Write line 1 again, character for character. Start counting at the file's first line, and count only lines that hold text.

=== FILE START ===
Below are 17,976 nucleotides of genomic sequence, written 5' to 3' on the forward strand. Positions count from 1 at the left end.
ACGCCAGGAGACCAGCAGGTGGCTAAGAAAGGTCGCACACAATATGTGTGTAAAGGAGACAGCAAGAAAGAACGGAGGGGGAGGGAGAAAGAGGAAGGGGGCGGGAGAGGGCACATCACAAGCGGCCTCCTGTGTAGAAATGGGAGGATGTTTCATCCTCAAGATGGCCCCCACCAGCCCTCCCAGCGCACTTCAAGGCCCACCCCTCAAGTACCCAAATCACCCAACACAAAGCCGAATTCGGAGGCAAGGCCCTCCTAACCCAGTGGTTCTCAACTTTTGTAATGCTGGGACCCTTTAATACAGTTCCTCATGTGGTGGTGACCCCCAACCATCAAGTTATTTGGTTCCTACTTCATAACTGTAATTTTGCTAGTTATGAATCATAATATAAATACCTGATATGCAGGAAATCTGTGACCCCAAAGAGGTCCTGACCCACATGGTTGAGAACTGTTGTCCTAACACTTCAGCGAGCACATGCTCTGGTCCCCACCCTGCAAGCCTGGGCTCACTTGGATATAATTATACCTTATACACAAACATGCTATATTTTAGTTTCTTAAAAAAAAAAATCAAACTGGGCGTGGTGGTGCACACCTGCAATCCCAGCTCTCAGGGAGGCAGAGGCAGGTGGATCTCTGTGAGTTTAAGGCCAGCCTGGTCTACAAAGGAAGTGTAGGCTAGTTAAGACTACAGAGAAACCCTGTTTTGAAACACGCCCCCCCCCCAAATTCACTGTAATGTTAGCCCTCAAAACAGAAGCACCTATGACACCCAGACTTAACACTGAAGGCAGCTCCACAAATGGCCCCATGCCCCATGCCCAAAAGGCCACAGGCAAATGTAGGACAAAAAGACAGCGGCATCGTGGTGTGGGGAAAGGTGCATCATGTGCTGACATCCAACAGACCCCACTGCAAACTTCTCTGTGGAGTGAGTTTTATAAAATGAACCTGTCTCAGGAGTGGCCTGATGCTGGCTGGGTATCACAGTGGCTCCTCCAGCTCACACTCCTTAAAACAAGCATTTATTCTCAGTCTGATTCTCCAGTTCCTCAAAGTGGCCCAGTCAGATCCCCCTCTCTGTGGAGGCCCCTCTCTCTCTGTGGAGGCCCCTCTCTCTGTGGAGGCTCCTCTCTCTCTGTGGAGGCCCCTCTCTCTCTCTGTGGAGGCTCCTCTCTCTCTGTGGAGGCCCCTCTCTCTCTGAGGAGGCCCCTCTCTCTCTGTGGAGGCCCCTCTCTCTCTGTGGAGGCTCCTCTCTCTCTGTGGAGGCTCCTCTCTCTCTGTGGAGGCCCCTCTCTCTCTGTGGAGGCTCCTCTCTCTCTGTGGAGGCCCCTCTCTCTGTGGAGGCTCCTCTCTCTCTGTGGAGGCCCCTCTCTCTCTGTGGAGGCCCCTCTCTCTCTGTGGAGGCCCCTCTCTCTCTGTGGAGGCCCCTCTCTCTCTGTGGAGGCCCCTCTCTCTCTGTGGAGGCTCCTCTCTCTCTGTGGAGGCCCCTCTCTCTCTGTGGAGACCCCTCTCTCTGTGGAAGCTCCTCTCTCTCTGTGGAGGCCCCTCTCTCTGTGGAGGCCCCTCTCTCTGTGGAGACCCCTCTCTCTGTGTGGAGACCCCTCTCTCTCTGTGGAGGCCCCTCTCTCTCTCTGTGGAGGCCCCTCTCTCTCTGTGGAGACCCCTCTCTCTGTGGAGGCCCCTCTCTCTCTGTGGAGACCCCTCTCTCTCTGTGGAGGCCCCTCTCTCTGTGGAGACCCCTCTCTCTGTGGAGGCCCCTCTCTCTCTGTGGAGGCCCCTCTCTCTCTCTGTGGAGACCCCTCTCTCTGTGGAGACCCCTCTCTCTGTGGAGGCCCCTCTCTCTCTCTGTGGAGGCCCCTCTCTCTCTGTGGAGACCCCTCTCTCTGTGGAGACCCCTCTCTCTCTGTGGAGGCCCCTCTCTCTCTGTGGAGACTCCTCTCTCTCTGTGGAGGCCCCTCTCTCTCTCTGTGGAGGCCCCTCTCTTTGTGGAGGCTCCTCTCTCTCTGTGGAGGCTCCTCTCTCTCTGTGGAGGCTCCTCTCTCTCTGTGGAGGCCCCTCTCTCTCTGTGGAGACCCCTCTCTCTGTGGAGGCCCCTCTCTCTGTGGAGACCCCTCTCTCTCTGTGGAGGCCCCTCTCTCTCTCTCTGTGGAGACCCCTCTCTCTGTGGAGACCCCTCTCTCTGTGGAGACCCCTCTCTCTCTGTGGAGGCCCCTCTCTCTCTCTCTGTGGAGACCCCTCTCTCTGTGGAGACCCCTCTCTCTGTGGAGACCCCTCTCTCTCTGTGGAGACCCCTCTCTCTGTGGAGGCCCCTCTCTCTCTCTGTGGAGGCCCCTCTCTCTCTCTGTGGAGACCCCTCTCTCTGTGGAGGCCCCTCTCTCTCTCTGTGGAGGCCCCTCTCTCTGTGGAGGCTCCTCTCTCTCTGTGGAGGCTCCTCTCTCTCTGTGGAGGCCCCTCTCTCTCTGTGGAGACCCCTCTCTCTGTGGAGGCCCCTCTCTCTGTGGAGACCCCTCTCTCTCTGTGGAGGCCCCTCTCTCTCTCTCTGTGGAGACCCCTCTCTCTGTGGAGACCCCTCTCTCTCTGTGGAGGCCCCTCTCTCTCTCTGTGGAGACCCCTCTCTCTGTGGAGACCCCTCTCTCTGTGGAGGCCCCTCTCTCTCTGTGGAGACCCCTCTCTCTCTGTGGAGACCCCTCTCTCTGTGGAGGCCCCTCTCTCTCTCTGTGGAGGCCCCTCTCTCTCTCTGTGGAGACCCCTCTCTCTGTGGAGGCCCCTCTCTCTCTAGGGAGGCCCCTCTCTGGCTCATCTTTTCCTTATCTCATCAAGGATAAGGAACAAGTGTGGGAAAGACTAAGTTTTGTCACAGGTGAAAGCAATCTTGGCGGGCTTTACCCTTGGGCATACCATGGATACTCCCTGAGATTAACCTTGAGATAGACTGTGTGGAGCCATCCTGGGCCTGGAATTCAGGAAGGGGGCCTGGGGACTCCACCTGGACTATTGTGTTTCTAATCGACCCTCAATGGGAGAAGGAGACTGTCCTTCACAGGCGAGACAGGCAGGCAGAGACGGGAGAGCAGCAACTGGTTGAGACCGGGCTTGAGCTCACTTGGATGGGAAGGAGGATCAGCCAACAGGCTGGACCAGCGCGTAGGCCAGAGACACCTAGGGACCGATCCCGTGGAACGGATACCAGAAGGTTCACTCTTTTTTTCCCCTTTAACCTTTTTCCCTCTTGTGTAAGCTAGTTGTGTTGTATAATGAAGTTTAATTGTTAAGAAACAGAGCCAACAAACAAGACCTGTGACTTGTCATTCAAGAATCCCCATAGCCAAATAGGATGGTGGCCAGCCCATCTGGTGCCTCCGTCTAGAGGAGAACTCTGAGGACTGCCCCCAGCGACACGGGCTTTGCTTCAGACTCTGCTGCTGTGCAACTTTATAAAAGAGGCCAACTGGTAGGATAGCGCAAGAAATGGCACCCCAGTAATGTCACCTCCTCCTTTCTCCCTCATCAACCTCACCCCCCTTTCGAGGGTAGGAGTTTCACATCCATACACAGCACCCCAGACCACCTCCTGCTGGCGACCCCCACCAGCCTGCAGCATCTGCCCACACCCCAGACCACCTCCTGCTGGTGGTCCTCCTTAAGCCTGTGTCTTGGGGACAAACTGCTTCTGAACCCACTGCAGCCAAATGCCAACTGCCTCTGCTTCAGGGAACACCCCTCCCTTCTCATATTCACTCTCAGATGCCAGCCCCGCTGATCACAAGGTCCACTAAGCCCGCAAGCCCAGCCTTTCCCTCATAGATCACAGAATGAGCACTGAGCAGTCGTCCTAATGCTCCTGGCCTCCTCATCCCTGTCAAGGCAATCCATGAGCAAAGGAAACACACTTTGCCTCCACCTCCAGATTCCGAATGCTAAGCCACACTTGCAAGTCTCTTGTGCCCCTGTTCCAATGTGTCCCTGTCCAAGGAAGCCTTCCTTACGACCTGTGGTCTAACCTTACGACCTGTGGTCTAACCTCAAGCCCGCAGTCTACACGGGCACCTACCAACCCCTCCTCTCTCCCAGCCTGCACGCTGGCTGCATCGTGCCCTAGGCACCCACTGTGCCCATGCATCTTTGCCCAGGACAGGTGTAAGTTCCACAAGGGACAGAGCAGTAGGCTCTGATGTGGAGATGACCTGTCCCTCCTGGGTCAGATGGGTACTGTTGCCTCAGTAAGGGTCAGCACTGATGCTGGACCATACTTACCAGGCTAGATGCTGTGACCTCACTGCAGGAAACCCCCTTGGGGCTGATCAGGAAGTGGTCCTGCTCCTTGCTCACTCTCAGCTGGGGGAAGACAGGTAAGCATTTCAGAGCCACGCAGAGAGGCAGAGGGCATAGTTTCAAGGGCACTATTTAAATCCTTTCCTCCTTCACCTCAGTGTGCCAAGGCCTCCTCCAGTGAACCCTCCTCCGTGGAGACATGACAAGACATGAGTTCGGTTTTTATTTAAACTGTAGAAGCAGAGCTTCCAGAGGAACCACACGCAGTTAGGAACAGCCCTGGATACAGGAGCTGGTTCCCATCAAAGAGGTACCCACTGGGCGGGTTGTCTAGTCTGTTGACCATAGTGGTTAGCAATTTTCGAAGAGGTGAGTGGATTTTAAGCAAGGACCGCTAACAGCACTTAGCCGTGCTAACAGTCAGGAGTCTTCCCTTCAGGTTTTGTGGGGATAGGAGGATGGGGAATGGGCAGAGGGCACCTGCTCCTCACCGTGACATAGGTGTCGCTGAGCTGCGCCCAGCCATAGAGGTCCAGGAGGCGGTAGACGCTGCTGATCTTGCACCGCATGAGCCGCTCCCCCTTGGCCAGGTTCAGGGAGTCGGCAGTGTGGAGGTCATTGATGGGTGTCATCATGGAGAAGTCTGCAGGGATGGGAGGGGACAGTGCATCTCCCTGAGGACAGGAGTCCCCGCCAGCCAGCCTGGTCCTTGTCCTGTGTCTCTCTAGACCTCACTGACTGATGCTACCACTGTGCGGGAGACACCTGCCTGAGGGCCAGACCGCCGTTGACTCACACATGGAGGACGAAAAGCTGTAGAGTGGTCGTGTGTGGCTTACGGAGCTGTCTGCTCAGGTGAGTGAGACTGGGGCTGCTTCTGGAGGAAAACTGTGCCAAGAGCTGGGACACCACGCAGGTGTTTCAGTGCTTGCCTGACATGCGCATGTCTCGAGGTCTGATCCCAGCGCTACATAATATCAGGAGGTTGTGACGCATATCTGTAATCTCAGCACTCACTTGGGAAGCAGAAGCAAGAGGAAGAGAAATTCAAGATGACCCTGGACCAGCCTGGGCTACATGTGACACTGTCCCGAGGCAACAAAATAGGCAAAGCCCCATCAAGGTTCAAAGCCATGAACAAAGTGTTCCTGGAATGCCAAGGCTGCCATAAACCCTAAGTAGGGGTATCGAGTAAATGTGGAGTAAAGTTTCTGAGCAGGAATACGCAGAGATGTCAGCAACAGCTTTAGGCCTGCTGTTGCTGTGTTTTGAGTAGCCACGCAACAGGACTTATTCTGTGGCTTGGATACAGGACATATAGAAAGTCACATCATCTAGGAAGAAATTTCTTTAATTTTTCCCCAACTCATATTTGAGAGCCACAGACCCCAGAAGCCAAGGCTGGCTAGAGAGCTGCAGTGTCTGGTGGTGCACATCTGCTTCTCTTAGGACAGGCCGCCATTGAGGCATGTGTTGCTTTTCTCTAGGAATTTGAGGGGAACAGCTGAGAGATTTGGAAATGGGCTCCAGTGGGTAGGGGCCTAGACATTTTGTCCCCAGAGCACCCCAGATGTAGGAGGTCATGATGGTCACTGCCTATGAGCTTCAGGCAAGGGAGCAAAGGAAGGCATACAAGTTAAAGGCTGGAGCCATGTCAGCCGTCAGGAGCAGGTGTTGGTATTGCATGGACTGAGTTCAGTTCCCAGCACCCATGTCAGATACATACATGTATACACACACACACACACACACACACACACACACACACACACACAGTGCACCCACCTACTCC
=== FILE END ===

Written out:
Below are 17,976 nucleotides of genomic sequence, written 5' to 3' on the forward strand. Positions count from 1 at the left end.